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OPINIONS

What the staffing application process taught me

In order to better build the reading experience, the writer suggests listening to “Coming Home” by Diddy-Dirty Money ft. Skylar Grey while reading.

When I entered the staffing process, I expected the awkward group interviews and the anxiety that comes with an extended application season, but I did not expect to come away with a much deeper insight on Stanford and Residential Education.

Perhaps you’ll find this naive. Of course, I should have expected to learn about the housing system just like I would learn about any company I applied to. I did, but perhaps I was most surprised by how many things I could take away from the whole experience, even if I do not end up with a position.

When I first stepped on campus freshman year, I felt so incredibly touched by freshman dorm staff in all the things that they did. I honestly teared up when I saw the “Gryffindonner” written on the dorm because it just felt like someplace I could be; I immediately felt drawn to what they were doing and knew that I would also embark on the application process down the line. The unexpected part comes in when I realized I also wanted to be able to support upperclassmen wherever I was staffing as well. You might tease me and attribute this to the fact that I ended up getting much fewer freshman dorm interviews. In reality, it stemmed from a combination of things. After living in a freshman dorm last year and going to four-class interviews, I have derived a couple of insights. We know how to help freshmen enjoy their first year, but our struggle comes from not knowing how to maintain that positive attitude for upperclassmen.

The difficulty of sophomore year for me came from appreciating my ability to get on by myself. This might seem counterintuitive, but my attitude of “just getting by” rather than thriving epitomizes this year so far for me. Because of how busy the quarter has been, I have come to terms that my busy schedule translates into me constantly working, and today I found myself feeling relieved to be in class because that meant I would not feel guilty about taking time for myself instead of “being productive.” Many people often associate those who work hard with needing others to support them. From my heavy independence, you might conclude that I need some strong communities to support me and genuinely care about me. I can assure you that is not the issue, and I am incredibly grateful for the amount of people who take time to check in on me and help me through what I’m going through. Support and care simply manifests itself differently when you know that everyone living within 100 feet of you would be happy to help in any way they can. I now want to build in a dorm that includes upperclassmen, revolves around the attitude of having a whole dorm support you and people you can immediately count on, even if you don’t know them all. It doesn’t mean I seek it out, but the overall support just encourages me to constantly push myself towards success, not just when I’m with my close communities.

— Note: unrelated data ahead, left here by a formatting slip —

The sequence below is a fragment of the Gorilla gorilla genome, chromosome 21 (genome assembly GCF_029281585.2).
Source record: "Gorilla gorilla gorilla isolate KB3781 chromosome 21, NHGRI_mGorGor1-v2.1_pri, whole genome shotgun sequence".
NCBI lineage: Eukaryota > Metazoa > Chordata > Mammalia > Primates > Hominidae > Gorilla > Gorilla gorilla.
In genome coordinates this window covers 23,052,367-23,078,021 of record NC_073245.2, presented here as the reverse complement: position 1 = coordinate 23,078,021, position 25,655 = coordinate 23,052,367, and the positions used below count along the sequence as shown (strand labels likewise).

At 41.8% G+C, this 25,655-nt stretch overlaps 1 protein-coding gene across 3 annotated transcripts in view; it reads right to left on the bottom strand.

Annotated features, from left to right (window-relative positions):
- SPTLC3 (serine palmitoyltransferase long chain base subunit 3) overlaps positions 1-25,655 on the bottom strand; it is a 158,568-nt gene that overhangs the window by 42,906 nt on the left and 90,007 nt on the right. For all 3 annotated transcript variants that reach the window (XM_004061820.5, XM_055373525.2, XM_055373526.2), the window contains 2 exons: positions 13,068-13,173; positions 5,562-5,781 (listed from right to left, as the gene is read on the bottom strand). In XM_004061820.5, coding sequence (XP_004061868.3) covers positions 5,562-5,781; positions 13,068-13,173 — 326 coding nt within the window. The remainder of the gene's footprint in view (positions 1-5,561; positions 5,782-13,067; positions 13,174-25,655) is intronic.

Through interviews, I also began to get to know resident fellows better. My conversations with them made me realize how important some campus issues are to me. I also realized how much I missed having conversations with “real” adults, people who had different priorities than getting through school. It brought my attention to how much I needed that type of faculty mentorship, which many students on campus struggle to find.

Last but not least, I learned about the process and the people who applied with me. Every group interview I sat in, I felt that everyone seemed qualified and I would have no idea about how to make decisions on who to interview and who not to interview for the next round. It’s still a few weeks before staffing results, and I wish everyone the best of luck in the process. No matter where I’m living, I will take away what I have gotten from these interviews and apply them to my next residence. I’ll be sure to lend an ear to anyone I can and encourage people in any way I can, regardless of my position next year, because every single person contributes to a dorm community.  

 

Contact Serena Lin at serenal ‘at’ stanford.edu.

About Serena Lin

Serena Lin is a sophomore, currently studying English and hoping to attend medical school after college. Her biweekly column focuses on relationships of all kinds and explores various perspectives when interacting with different groups of people.